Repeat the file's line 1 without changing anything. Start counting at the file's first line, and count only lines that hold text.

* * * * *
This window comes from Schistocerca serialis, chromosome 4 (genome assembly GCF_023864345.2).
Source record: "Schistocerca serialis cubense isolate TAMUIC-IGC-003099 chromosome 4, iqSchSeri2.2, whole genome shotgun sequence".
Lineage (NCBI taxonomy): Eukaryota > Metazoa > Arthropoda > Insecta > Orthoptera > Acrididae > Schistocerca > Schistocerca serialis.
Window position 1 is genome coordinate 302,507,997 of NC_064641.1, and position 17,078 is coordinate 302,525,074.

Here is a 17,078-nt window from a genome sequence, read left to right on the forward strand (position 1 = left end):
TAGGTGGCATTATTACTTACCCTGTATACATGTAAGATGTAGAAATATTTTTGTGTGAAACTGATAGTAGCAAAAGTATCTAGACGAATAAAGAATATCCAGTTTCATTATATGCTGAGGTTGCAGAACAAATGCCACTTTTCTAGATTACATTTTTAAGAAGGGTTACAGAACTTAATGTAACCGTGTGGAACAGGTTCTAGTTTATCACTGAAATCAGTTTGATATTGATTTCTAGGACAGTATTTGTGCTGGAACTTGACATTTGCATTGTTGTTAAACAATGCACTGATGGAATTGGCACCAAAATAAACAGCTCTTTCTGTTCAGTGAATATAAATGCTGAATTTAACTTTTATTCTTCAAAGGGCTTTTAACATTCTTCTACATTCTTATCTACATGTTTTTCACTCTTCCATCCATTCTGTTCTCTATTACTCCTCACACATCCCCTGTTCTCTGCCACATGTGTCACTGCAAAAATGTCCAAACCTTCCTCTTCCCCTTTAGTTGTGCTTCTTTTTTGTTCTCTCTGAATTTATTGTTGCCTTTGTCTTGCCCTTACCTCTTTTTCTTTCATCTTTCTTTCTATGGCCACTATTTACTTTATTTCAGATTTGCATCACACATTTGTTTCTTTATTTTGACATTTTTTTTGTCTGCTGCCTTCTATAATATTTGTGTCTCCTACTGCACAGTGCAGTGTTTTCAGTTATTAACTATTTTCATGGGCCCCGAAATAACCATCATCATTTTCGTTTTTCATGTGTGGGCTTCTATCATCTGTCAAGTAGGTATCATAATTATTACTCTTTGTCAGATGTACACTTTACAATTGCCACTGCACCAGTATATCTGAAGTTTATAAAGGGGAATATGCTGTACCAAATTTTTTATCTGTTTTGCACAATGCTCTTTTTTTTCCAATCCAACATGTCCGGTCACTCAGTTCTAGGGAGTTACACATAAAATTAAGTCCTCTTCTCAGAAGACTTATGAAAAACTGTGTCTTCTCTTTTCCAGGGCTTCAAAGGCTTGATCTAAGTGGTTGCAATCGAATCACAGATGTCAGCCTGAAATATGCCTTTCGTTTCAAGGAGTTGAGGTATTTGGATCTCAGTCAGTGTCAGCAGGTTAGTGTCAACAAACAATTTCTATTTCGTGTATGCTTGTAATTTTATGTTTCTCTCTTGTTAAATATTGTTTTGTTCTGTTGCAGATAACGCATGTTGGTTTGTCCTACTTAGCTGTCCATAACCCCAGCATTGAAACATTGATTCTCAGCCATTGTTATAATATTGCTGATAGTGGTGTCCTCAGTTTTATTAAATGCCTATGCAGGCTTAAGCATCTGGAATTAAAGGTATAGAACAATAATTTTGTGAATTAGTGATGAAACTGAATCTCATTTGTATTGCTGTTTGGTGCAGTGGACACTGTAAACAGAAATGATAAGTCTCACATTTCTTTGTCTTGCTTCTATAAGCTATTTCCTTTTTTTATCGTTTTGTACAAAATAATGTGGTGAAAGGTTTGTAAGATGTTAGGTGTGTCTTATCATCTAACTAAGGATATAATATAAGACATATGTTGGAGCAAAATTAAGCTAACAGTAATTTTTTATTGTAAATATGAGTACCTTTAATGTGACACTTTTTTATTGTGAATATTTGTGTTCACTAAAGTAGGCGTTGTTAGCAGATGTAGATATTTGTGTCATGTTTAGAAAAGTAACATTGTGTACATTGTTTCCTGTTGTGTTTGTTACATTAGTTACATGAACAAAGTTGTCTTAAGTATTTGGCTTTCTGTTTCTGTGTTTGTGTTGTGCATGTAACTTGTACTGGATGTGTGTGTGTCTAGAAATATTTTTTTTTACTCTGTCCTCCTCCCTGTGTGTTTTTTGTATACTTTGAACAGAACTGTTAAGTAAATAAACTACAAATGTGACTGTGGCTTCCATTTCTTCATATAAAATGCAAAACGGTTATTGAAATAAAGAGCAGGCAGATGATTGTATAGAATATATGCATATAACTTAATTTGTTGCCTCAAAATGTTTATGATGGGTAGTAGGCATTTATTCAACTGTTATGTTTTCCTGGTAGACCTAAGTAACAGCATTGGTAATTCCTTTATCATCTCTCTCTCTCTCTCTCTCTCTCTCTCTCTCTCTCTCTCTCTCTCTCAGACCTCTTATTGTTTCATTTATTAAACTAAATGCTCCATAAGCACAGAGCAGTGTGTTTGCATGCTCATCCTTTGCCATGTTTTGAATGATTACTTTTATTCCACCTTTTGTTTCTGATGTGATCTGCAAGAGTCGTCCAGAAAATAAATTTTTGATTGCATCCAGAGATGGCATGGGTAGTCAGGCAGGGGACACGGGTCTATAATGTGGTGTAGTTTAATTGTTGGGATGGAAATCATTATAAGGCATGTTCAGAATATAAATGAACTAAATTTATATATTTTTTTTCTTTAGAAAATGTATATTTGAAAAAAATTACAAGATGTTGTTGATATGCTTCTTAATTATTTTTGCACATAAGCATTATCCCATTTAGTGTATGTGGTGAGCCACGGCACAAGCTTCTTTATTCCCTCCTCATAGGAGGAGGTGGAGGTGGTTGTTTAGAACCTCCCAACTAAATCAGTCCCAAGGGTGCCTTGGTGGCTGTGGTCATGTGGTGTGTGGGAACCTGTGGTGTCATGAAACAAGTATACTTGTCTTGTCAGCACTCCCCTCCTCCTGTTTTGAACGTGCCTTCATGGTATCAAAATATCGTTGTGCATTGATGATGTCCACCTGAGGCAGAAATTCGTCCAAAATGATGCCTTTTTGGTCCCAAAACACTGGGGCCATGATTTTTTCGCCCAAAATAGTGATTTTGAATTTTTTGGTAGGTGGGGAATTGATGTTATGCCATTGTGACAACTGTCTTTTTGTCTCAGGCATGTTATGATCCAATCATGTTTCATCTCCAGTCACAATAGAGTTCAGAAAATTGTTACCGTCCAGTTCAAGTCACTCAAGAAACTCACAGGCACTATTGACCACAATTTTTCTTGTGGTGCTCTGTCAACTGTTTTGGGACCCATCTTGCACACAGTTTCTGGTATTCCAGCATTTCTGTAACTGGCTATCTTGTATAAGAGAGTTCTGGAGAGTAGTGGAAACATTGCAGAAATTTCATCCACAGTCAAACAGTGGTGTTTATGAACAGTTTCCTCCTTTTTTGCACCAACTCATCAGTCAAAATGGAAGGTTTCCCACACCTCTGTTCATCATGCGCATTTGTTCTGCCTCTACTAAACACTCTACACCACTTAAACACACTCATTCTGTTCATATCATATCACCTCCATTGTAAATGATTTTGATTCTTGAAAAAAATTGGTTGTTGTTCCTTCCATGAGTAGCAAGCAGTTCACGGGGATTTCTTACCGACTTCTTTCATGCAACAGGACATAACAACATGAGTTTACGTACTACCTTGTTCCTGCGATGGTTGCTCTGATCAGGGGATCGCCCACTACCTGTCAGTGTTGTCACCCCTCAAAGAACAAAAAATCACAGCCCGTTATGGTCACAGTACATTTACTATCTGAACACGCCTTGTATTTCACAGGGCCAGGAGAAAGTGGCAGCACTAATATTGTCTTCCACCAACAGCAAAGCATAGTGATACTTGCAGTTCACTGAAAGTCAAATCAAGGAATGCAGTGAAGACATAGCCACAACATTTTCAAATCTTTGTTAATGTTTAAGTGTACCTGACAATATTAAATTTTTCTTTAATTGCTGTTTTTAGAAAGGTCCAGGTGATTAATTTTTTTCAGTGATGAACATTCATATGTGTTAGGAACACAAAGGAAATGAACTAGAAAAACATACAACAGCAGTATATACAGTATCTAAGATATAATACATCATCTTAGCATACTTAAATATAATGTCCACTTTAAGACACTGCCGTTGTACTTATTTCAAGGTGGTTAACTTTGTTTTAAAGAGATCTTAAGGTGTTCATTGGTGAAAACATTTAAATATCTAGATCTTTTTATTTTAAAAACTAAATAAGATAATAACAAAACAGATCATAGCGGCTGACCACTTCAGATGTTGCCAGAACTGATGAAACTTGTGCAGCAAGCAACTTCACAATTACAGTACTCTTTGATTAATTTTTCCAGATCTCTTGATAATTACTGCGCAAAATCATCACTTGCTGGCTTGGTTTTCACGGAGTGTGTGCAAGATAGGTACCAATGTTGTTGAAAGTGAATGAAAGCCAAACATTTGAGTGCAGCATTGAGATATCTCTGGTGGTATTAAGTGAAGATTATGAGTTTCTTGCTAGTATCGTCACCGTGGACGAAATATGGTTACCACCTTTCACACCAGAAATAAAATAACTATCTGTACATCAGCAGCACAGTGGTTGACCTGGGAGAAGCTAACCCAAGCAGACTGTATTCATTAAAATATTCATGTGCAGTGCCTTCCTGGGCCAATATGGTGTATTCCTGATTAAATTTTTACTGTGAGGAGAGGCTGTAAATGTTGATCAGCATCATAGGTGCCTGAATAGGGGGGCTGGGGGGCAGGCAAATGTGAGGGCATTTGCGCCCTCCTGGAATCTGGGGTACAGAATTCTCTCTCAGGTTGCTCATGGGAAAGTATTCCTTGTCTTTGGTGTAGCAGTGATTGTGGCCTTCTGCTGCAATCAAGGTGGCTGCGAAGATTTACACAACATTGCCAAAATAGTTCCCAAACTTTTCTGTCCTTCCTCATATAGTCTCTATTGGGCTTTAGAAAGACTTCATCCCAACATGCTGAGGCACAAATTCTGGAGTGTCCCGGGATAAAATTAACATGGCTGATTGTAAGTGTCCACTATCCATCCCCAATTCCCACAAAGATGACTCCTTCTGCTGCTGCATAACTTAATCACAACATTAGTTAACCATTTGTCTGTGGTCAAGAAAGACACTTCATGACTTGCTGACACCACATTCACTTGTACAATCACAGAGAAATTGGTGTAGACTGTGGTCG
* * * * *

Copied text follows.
This window comes from Schistocerca serialis, chromosome 4 (genome assembly GCF_023864345.2).